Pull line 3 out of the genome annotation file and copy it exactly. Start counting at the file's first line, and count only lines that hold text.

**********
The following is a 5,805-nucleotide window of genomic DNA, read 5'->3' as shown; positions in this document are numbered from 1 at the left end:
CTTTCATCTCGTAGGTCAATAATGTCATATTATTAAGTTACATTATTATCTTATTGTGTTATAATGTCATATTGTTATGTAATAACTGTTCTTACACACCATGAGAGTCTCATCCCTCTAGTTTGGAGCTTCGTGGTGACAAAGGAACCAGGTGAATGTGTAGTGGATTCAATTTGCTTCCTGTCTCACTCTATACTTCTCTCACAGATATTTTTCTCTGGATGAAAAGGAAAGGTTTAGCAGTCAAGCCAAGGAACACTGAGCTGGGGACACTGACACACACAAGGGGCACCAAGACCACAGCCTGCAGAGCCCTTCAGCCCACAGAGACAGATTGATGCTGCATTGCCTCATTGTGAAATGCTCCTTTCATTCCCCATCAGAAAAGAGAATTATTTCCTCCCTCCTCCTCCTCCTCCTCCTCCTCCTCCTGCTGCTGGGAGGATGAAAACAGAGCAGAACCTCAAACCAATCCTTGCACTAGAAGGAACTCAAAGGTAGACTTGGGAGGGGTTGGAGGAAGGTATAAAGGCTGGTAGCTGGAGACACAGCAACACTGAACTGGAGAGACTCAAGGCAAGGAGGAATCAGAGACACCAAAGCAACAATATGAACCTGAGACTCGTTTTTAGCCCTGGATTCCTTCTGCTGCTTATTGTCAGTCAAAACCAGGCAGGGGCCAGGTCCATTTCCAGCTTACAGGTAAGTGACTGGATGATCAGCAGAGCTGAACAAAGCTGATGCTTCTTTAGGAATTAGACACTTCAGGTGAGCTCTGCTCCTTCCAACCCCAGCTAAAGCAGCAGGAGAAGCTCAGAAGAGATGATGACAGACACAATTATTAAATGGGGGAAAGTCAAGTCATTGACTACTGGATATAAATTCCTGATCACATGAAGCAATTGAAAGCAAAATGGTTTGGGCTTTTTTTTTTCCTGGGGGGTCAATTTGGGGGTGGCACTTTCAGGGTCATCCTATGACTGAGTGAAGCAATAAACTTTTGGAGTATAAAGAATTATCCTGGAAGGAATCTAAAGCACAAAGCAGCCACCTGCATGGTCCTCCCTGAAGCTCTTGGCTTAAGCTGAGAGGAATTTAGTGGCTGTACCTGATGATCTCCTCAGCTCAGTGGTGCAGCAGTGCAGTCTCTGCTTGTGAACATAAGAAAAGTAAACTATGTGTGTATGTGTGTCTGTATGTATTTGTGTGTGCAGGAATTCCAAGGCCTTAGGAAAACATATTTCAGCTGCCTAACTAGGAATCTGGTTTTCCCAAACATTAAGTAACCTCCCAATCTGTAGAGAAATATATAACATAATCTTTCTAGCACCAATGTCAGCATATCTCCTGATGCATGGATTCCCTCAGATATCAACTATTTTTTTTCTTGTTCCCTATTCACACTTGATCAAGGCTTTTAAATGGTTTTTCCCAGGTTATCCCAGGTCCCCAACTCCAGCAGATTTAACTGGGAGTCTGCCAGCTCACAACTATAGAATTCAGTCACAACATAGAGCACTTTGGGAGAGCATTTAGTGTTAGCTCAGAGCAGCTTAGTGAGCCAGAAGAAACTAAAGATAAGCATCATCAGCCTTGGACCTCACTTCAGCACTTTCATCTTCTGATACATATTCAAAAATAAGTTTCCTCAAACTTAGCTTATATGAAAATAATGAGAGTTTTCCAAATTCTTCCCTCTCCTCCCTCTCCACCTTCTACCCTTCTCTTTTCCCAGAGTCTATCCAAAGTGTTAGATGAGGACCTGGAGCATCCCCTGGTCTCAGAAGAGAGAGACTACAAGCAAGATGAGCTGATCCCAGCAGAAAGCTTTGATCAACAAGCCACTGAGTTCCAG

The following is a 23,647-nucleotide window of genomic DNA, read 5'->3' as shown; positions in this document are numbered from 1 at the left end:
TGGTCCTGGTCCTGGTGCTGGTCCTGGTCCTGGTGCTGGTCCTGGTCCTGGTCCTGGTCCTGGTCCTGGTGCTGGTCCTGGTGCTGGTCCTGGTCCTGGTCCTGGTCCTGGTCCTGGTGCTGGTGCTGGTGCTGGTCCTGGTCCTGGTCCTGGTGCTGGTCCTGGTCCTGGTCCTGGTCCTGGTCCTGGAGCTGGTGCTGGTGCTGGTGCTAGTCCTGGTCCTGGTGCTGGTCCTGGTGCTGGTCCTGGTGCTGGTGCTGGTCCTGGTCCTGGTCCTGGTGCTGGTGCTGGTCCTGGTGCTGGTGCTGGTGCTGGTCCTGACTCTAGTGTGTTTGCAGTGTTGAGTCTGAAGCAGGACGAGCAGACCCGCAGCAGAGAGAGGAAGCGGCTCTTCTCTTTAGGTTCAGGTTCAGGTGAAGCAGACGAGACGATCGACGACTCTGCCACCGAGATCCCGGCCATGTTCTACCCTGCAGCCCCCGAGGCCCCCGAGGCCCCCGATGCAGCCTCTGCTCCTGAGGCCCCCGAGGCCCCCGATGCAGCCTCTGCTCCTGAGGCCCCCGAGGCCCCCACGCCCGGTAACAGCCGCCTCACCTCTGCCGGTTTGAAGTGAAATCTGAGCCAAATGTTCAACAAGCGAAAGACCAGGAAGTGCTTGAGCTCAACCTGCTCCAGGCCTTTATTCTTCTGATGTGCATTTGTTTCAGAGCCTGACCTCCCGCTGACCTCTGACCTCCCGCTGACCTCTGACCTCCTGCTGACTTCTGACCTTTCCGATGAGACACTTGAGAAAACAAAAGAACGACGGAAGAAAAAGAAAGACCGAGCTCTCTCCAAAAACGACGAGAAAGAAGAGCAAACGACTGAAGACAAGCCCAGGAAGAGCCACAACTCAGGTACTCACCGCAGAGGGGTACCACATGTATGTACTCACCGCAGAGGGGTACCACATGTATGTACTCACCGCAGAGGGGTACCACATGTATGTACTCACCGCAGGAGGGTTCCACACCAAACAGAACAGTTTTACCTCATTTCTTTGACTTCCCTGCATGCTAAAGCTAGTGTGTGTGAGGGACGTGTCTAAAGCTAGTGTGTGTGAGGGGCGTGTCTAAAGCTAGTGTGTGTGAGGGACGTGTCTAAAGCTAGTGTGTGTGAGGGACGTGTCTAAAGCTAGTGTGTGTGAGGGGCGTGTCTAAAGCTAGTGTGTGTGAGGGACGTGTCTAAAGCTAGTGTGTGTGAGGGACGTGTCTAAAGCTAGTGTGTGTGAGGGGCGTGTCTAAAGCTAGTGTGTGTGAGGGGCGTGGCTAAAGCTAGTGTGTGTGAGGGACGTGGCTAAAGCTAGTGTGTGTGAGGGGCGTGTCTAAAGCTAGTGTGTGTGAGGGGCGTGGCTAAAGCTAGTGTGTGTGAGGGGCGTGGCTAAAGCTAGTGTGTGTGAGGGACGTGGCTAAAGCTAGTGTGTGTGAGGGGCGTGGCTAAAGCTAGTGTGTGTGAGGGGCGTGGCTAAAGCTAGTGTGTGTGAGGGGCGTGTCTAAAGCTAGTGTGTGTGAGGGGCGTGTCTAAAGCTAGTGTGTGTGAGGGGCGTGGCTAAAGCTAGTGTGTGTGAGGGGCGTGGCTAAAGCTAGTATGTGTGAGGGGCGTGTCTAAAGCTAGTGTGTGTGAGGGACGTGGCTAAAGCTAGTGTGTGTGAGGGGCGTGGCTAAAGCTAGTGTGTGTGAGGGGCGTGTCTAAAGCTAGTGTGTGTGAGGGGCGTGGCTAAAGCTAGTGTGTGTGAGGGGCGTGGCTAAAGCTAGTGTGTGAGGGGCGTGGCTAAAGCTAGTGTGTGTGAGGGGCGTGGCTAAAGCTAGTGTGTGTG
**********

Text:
The following is a 23,647-nucleotide window of genomic DNA, read 5'->3' as shown; positions in this document are numbered from 1 at the left end: